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When teaching a college course or a Sunday School class, I like to use metaphors and analogies.  Some of that probably links to my appreciation of CS Lewis’ communication skills; his masterfully used figurative language, especially metaphors and analogies, kicks my mind into overdrive.

When using analogical communication, I easily observe that the image that strikes one person forcefully will make little impression on another person who may be sitting in the next chair, but who in turn will catch my meaning with a different figure of speech.  For different folk, a different stroke, I guess.  If I am limited to only one analogy to make a point, some of my audience will not get it any better than if I had not used an analogy at all; in fact the analogy they don’t capture may leave them even more confused than they were before hearing my analogy!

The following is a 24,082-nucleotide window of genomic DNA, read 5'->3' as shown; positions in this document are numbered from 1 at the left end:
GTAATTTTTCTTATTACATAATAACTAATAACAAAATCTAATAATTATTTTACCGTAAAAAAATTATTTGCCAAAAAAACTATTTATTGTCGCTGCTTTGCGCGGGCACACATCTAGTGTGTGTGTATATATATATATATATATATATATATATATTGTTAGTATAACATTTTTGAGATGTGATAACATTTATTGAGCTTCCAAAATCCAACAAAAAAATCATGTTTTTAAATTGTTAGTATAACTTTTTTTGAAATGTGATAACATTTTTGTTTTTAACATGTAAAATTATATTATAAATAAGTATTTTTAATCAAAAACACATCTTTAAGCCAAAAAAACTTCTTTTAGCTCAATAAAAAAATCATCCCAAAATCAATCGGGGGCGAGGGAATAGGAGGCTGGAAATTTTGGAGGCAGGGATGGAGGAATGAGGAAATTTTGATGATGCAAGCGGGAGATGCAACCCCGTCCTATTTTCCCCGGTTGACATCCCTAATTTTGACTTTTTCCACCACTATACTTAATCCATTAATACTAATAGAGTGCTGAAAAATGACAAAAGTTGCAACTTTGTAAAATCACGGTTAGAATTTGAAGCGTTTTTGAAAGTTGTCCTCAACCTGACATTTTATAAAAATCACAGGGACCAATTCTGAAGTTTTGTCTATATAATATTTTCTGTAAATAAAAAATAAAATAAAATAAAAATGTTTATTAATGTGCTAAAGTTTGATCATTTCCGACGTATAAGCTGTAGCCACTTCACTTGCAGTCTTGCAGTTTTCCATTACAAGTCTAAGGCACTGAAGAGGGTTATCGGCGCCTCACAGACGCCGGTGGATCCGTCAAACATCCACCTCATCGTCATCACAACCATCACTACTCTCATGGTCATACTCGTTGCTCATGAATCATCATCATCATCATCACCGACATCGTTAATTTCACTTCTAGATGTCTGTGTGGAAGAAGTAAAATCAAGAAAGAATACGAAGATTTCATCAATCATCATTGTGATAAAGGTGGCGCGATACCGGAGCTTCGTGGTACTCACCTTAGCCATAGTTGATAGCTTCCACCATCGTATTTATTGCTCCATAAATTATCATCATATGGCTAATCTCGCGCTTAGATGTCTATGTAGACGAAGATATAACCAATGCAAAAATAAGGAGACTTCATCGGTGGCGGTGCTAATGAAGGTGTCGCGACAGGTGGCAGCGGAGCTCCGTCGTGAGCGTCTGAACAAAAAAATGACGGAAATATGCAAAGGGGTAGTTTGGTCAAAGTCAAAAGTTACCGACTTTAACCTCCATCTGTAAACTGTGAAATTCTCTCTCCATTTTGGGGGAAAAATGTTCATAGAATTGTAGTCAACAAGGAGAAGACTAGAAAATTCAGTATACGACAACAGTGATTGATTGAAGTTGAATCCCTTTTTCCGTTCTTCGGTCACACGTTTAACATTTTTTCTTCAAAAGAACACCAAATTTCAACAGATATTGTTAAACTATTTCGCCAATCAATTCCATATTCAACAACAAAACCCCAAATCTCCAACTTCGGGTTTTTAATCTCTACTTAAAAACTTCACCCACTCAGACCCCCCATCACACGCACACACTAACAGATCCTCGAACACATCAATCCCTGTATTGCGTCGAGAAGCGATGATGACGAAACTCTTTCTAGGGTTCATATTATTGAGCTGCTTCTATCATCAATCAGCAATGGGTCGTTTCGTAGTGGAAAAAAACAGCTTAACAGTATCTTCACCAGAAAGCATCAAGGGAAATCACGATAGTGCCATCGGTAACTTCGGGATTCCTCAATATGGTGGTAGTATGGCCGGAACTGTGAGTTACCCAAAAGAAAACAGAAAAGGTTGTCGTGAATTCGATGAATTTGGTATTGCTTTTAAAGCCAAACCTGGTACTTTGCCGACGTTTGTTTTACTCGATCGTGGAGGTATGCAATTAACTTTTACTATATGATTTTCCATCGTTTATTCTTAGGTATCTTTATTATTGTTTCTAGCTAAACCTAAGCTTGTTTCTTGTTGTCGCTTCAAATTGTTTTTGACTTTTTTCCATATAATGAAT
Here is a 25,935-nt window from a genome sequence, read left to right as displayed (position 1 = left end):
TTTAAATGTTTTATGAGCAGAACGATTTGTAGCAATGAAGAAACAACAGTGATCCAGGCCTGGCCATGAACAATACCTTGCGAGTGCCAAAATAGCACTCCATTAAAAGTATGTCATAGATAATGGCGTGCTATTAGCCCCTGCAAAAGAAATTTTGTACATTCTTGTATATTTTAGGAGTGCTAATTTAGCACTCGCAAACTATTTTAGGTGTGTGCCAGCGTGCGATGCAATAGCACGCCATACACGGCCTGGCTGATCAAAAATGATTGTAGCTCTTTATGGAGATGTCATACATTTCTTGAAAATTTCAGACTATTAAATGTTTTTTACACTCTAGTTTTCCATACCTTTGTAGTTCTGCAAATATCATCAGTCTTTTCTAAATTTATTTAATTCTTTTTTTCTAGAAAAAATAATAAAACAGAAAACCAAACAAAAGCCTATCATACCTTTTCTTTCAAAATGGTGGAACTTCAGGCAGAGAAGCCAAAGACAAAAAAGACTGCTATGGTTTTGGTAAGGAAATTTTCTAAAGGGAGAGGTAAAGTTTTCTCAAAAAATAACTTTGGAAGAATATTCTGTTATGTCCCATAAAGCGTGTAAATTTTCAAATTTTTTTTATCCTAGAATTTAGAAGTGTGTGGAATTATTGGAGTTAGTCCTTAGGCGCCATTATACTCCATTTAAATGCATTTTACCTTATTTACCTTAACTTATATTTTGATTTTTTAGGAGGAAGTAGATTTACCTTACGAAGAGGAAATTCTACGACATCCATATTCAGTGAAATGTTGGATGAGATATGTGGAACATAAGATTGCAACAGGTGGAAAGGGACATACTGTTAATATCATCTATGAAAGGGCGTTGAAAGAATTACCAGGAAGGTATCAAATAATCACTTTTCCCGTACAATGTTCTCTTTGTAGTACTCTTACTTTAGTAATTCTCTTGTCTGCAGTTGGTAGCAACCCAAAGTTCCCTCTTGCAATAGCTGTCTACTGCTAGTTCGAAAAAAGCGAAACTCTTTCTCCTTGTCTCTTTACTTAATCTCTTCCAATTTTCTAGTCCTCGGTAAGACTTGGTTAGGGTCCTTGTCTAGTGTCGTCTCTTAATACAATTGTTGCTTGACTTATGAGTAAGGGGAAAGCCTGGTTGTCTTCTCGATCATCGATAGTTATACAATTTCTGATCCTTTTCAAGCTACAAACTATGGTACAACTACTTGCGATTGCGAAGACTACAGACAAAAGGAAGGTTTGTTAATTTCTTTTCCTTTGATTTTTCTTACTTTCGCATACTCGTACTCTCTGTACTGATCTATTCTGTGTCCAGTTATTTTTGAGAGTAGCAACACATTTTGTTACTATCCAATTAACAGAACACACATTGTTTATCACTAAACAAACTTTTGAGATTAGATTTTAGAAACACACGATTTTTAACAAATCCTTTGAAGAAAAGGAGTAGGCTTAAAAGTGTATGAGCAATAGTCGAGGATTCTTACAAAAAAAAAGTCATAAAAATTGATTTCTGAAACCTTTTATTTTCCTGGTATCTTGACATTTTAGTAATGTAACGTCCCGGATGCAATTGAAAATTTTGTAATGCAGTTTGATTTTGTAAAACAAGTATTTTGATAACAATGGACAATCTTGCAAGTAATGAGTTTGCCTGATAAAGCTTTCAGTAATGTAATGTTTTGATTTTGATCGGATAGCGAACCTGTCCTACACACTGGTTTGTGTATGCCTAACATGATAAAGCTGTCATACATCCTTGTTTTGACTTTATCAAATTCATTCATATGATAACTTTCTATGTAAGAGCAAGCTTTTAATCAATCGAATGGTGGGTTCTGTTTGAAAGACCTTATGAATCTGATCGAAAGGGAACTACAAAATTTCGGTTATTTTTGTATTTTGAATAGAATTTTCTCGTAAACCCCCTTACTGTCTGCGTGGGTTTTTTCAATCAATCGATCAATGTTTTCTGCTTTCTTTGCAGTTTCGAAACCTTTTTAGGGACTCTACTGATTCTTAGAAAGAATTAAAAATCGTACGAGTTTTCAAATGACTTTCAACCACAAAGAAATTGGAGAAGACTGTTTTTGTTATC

All of this brings me to remember that Jesus also spoke and taught to mixed audiences.  Some had different appreciations of the value of their contemporary Judaism than did their neighbors. Some had conceptualizing abilities that others didn’t have.

And, then there were background differences – some were abused and others abused, some were wealthy and others begged for bread; some were perpetually ill while others were fit and strong; some were impetuous youth, others were veterans of the seasoning of life; some loved and were loved but others hated and were hated; some were authority figures, others were the dominated ones. Some had solid marriages while others had been married five times before meeting Jesus.

We should not expect them to all appreciate any one particular analogy, or even maybe the same set of analogies.  Communicating to a mixed audience forces the speaker to reduce the conceptual content and augment the communication devices.  The communicator has to aim for a happy medium, knowing that the “I got it” moment will vary across the audience.  It is probably safe to say that Jesus knew a lot more content than His audiences’ limitations permitted Him to teach.  Did Jesus also have to check His expectations at the door?